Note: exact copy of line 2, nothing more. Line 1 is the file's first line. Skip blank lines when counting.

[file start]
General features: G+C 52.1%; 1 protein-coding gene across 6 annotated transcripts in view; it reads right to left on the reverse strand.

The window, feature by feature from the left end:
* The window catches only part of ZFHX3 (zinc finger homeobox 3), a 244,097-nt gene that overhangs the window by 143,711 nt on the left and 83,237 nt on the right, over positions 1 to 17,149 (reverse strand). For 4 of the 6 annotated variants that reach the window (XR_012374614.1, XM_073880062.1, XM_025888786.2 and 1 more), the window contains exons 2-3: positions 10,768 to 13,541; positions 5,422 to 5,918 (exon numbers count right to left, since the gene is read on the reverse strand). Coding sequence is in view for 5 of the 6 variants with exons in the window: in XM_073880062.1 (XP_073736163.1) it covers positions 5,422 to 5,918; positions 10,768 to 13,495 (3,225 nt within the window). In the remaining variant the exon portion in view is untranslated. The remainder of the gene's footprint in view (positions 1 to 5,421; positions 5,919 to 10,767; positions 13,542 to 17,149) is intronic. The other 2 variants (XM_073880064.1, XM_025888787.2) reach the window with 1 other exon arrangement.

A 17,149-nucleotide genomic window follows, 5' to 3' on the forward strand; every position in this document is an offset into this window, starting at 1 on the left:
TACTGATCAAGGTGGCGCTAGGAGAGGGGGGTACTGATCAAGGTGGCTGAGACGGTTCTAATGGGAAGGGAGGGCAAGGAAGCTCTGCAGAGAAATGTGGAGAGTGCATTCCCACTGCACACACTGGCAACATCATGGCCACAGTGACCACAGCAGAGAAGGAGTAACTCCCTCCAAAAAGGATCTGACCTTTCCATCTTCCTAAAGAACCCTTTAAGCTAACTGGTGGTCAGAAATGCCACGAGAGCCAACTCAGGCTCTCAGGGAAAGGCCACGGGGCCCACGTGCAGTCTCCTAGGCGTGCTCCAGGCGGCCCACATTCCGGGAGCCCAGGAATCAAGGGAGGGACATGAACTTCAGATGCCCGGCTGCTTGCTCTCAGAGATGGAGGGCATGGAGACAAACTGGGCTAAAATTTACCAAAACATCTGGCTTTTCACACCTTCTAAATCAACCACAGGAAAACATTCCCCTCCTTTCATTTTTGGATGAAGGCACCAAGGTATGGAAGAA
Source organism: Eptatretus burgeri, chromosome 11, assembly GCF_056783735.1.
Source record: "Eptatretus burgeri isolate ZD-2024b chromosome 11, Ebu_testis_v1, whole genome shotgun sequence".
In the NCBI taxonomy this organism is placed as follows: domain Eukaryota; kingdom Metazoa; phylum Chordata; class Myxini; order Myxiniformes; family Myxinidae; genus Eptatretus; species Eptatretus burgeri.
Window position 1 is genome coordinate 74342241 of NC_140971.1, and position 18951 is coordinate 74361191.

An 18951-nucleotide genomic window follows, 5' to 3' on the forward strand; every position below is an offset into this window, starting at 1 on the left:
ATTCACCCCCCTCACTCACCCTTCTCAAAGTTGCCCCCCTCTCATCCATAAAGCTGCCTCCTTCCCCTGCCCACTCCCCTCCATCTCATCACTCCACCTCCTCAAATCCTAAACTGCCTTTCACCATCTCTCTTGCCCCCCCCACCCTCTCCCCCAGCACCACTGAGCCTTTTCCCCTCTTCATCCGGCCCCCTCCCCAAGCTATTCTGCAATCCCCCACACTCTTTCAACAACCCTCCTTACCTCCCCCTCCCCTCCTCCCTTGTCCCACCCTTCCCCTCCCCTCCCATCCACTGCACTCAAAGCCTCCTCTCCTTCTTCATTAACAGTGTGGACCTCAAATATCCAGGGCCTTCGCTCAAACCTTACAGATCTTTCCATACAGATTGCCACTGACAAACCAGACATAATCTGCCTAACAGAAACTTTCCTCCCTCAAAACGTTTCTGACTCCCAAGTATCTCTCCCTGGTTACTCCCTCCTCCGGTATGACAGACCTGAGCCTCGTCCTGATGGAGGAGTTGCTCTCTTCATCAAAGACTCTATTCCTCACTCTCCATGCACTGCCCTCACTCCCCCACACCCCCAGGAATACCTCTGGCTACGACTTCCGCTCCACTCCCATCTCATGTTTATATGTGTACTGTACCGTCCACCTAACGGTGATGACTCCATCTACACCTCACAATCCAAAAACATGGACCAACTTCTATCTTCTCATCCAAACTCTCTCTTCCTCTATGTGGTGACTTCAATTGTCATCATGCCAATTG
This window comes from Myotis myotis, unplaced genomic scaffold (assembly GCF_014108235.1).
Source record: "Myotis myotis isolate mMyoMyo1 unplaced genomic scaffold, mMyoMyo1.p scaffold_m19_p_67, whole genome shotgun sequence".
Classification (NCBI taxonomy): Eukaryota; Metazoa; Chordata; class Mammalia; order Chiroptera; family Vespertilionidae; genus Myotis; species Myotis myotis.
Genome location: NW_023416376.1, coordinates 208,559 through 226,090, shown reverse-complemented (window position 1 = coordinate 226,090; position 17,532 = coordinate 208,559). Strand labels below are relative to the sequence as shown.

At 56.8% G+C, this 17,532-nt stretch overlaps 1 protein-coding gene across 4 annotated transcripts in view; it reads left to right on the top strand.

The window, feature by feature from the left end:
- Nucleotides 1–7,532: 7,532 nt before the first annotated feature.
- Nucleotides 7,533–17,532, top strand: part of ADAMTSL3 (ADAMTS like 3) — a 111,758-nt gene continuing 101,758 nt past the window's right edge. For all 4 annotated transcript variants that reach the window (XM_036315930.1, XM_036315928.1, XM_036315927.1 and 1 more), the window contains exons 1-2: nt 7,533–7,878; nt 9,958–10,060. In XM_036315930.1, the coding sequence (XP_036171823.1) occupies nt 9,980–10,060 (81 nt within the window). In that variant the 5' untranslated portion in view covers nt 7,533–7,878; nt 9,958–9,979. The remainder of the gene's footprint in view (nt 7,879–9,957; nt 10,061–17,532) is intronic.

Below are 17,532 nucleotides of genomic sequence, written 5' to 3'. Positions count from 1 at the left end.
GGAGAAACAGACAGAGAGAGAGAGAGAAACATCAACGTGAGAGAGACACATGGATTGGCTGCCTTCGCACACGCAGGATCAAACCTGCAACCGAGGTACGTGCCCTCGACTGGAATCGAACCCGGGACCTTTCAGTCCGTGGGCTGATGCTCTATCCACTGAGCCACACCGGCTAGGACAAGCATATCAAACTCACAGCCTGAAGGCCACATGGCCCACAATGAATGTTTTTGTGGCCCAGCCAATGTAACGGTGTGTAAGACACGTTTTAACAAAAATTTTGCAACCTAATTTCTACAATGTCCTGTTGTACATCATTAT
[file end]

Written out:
The window, feature by feature from the left end: